The public is trending toward legalization. In a Pew Research Center poll released Thursday, a majority of Americans (52%) favored legalization, the first time that threshold has been reached since polling on the issue began in 1969.

What’s striking is how conventional many of the business people’s backgrounds — and their plans — increasingly are. Instead of backing marijuana dispensaries, investors such as Privateer and San Francisco-based ArcView Group are rushing to find consulting firms, software companies and insurance agencies to serve the new market. Even Privateer’s strategy of merging small companies to form a big one is familiar: In traditional buyout shops, it’s called a “roll-up.”

Just don’t say that word to Kennedy, unless you want him to blush. Scratch the term “growing the business” — he catches that one in midsentence, correcting his wording to “expand.” And forget weed, ganja or pot. He uses the scientific term, cannabis. And the cannabis business is good, he says.

“We’re building the first all-inclusive name brand in the cannabis business,” Kennedy declares earnestly. “And it doesn’t include Bob Marley, or the Grateful Dead, or …”

“Or puns,” Blue says drolly. “There are so many.”

Jokes aside, the striking thing about the new gold rush in pot is how familiar it sounds to people used to the technology business.

Just like Silicon Valley entrepreneurs, start-up pot investors such as Kennedy, Blue and ArcView CEO Troy Dayton — whose company runs an angel-investor network matching companies with rich activists — talk about how big and fragmented the market is, and how the relative handful of legal businesses out there lack the leadership and tools they need to (sorry, Mr. Kennedy) grow the industry. That leaves the field open for people who can bring capital and experience, they say.

That part is true. The best way to estimate the potential size of the legal market for cannabis begins with the illegal market — which is somewhere north of id=”mce_marker”8 billion a year in pot Americans consume already, said Harvard economist Jeffrey Miron. The trade journal Medical Marijuana Business Daily says the id=”mce_marker”.5 billion legal market could reach $6 billion by 2018.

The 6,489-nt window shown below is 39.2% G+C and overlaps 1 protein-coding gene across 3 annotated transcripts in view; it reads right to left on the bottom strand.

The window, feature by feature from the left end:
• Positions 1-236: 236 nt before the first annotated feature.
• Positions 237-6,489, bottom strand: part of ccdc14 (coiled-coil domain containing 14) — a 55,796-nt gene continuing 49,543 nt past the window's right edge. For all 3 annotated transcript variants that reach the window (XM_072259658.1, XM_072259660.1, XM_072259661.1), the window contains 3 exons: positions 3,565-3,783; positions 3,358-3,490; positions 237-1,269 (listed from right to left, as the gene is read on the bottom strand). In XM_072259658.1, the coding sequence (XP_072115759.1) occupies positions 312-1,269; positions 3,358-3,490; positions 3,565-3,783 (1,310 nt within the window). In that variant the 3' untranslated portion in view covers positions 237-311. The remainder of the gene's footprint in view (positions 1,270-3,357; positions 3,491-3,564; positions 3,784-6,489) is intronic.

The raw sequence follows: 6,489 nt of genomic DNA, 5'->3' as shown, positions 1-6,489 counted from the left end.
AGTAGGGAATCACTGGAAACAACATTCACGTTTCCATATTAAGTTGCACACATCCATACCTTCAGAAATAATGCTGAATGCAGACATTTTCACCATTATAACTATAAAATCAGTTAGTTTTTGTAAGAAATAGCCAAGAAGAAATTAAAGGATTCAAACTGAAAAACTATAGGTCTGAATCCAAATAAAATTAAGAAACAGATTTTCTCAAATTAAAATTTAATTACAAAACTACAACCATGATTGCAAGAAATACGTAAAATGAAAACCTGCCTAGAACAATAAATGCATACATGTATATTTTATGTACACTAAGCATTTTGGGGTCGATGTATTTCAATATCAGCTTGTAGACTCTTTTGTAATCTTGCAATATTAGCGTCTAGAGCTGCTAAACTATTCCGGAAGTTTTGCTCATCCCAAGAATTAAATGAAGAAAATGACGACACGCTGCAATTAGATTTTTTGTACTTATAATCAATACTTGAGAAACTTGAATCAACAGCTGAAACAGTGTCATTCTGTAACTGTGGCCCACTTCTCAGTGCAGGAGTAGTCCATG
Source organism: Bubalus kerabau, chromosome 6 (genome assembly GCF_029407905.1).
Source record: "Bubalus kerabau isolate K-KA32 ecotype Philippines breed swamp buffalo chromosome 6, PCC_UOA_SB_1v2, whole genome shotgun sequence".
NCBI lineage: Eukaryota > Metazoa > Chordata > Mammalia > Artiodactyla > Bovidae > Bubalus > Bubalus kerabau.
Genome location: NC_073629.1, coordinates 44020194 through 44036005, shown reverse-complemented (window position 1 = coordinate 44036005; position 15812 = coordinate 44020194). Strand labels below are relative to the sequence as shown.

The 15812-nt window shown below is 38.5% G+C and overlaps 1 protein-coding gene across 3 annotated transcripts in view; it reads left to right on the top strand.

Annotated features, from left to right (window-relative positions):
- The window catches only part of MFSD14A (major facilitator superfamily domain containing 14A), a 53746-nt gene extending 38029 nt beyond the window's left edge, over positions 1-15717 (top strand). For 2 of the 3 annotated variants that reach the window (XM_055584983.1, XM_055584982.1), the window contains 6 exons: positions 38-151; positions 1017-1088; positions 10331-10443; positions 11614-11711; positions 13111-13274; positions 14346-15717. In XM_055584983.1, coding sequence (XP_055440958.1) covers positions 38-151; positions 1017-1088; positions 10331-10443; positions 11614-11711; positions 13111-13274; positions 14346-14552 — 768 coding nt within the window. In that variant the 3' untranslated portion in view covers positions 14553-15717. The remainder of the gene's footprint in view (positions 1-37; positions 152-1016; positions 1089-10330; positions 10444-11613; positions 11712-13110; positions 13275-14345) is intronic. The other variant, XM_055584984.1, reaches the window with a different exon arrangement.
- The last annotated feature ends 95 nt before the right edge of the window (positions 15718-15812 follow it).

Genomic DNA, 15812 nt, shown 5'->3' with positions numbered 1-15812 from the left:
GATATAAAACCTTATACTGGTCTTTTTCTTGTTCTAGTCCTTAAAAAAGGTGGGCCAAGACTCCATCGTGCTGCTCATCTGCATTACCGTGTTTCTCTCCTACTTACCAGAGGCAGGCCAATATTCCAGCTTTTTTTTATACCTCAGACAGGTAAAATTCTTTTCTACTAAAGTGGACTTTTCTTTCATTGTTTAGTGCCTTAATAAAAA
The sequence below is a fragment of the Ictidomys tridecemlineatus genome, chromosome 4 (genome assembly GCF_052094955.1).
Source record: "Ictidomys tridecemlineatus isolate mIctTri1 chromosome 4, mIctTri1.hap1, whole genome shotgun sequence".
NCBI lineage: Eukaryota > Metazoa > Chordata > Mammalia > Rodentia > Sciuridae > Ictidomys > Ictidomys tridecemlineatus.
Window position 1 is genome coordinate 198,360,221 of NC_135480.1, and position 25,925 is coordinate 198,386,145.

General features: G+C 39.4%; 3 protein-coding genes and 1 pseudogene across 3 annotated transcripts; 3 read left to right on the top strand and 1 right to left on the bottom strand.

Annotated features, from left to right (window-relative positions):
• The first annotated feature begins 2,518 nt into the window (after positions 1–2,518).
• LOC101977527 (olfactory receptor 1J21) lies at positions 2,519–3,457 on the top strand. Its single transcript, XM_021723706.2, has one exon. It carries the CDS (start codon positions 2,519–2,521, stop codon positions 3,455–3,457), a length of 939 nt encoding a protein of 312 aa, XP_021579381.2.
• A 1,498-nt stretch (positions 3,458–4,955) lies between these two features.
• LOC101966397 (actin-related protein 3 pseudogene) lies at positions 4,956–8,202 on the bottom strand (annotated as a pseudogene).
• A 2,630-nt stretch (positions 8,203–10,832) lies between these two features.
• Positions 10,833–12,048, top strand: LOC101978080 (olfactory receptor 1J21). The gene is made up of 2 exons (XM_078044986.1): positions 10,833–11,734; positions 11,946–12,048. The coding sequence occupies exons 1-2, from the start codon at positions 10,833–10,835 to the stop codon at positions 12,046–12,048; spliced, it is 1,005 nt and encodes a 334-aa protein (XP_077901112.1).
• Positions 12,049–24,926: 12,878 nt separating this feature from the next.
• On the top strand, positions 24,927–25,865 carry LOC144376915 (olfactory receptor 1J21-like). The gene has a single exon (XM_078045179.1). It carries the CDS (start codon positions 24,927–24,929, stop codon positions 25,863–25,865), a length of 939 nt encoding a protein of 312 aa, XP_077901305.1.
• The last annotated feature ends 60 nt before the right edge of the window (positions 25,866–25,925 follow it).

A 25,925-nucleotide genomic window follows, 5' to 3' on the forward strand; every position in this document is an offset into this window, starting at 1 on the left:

The challenges are myriad. Some are specific to selling a product still illegal in most states. But others are very ordinary, thanks partly to the business’ Bohemian roots.

“It’s not an industry loaded with operating talent,” said Josh Rosen, a former Credit Suisse stock analyst who runs Phoenix-based MC Advisors, which backs renewable-energy companies and is, well, experimenting with pot. “But the economics are very similar to other businesses. You can run a Harvard Business School analysis.”

It’s hard to say exactly how many people are trying to make pot a business like any other. About 2,000 legal dispensaries are open around the United States, estimates Kris Krane, managing director of Phoenix-based consulting firm 4Front Advisors. Privateer and Dayton’s group are the biggest publicly announced clusters of investors. There are even a handful of public companies: The most valuable, San Diego-based Medical Marijuana, is worth about $200 million.

Increasingly, the cultural overlap between the pot business and just plain business is occurring because they’re attracting the same people.

Adam Wiggins, a member of Dayton’s investor network, sold software-as-a-service company Heroku to for $250 million. Alan Valdes, chairman of Seattle-based Diego Pellicer — which plans 24 upscale marijuana shops as the anchor of what he hopes will become a Harley-Davidson-like lifestyle brand — is director of stock-exchange-floor operations for DME Securities. He appears sometimes on CNBC, talking about stocks. Kennedy, meanwhile, came from Silicon Valley Bank.

“The industry has grown up a lot since we launched in 2011,” said Chris Walsh, editor of Medical Marijuana Business Daily. “It was the activists and hippies. We’re seeing more grownups over the past two years, and accelerating in the last six months.”

Others involved still have an eye on the politics of the industry, as well as the economics. Dayton, for example, was chief fundraiser for the pro-legalization Marijuana Policy Project until 2010. Wiggins, who’s on MPP’s board, said they’re not mutually exclusive.